As I get older, I realize I am less worried about what others think about me, I'm a bit more assertive, and I am more likely than ever to bite back. Having been a kid that took bullying from kids half my size, often too scared to speak up about things, I have changed over time. Some of this might be OK. Honesty is almost always good, but mainly when it is motivated by love, silence is better than honesty intended to humiliate.
When I reflect back on the times I've protested the loudest, I sometimes sense that I am behaving in a way that ignores God's presence and his perpetual action of working good in all things that come my way, no matter how big or small. In other words, I go into automatic mode, which is a mode that thinks and acts only on the horizontal plane, ie a Godless world where only the strongest/smartest/most-theologically-correct survive. In other words, my faith is out of action. Without faith it is impossible to please God. From the horizontal perspective, if someone insults you, and you do nothing about it, that opens the door for the next 5 insults. If someone hurts you, and you do nothing about it, anger simmers and brews internally. Eventually (after many nano-seconds have passed) you end up exploding with rage and hurting the nearest person to you, whether or not they deserve it.
Depression is inward anger that has not exploded in other ways.
Pain is usually our body's awareness of injury. Without nerve endings, we would not feel pain, no matter what injury we suffered. Our emotional body is wired to respond to love, and I wonder if, likewise, emotional pain/hurt comes when we are injured by hatred/indifference/envy/etc.
Recently I was insulted, indirectly, unintentionally. It hurt. I thought about how I should respond. I decided it would be best to absorb it. It was hard, and in some ways, it still showed. The way I played my guitar during the service probably altered subtly, my joy in being in the midst of God's people, was lessened for a while. But, with God's help, the hurt faded and I forgot about it, until something was brought up in conversation later that day, then all the feelings seemed to well up again, and I then shared my hurt with my wife. That seemed to be the end of the matter. But it could have been far worse. I could have thrown a tantrum, and stomped out of the service. I really did feel like it for a short time. Satan likes to sharpen any hurts we suffer, he reminds us to be angry.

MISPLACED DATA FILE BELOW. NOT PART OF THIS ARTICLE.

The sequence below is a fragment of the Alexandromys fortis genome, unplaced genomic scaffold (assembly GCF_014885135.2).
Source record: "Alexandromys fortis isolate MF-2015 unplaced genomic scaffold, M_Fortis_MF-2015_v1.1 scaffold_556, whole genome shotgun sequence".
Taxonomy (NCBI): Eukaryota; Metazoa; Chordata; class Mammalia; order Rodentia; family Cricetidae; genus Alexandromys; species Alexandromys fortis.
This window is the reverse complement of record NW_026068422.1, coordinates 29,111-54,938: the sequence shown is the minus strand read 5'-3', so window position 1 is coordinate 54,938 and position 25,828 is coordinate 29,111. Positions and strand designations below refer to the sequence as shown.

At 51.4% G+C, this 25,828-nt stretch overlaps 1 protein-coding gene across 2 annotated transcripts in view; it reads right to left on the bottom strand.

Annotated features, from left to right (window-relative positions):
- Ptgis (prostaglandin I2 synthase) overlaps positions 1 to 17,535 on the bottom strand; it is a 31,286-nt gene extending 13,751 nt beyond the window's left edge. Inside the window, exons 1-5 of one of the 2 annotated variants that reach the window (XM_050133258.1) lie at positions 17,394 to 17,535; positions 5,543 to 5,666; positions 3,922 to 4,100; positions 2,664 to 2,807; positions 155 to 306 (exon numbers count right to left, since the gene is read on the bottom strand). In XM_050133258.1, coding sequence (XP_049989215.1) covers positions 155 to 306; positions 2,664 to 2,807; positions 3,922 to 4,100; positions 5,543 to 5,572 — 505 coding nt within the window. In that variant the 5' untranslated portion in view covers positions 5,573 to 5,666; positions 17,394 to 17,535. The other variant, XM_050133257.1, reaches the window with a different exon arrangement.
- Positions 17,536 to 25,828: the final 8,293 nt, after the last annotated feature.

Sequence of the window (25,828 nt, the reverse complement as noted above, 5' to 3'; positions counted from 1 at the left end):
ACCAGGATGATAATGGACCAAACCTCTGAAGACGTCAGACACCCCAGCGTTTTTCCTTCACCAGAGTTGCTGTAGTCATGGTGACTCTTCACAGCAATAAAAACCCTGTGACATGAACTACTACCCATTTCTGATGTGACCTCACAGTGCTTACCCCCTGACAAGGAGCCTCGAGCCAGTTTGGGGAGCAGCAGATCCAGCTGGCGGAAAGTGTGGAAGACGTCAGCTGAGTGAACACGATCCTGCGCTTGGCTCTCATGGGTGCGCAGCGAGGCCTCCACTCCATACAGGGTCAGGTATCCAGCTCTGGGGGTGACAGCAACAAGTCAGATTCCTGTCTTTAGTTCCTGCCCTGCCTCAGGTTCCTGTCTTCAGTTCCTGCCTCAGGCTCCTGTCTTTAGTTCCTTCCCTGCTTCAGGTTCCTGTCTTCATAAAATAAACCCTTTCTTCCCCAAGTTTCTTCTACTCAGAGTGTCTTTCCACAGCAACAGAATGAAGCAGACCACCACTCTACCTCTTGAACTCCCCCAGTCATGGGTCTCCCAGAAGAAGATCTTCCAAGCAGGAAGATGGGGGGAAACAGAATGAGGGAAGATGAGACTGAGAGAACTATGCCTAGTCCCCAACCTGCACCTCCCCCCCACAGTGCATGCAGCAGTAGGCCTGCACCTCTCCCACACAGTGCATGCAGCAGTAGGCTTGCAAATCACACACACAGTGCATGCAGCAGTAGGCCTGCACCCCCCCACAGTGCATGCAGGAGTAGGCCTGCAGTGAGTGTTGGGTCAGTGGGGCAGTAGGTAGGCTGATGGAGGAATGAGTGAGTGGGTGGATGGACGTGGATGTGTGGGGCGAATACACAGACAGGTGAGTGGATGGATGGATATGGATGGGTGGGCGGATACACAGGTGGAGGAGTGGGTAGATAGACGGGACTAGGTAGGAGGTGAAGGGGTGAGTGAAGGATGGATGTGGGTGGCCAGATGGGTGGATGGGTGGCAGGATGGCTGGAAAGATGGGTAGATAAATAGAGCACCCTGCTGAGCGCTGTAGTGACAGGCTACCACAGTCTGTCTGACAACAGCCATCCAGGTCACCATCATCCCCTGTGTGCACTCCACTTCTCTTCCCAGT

As a rule, I think if I feel hurt by somebody, and I need to say something, it should be to that person, in confidence, and after prayerful preparation.
But it is also worth trying to simply absorb the hurt.
That is what Jesus did for us.
Even though he didn't deserve to be arrested, accused, sentenced to death, mocked, tortured and crucified, he accepted it. He took it all, with hardly a word of retalliation. He accepted it.
Far above our ability to love, he knew that without his actions, we were lost, forever. Though he was innocent, he absorbed the guilty charge. And even while he was being crucified, he asked God, our Father, to forgive those crucifying him.
God sees everything that is done, especially that done in secret. Not a single sparrow falls, that he is not fully aware of.
If that is the case, we can be sure that he sees our suffering, especially our unjust suffering, and will intervene when the time is right. And that may be after we have died.
But God may not rush to defend someone who has well and truly defended themselves twice over, even if we are theologically correct.
If we trust God, that he is watching over us and cares for us, like a shepherd over his flock, then we don't have to retaliate when our enemies attack. Sheep are really no match for wolves. But the good shepherd lays down his life for the sheep. Jesus said more than once, that he would not loose a single sheep, and that he would leave the 99 to seek and find the one lost sheep.
Every insult, every hurt is an opportunity to learn true humility, and to practice love. The Holy Spirit can take the pain out of our wounds, and give us eyes to see each other through his eyes.
Especially in our congregations, and even more-so in our marriages and families, let us practice reconciliation, let us love one another, let us absorb the hurts, let us consider each others needs above our own, and let us honor our Lord in the way we love one another.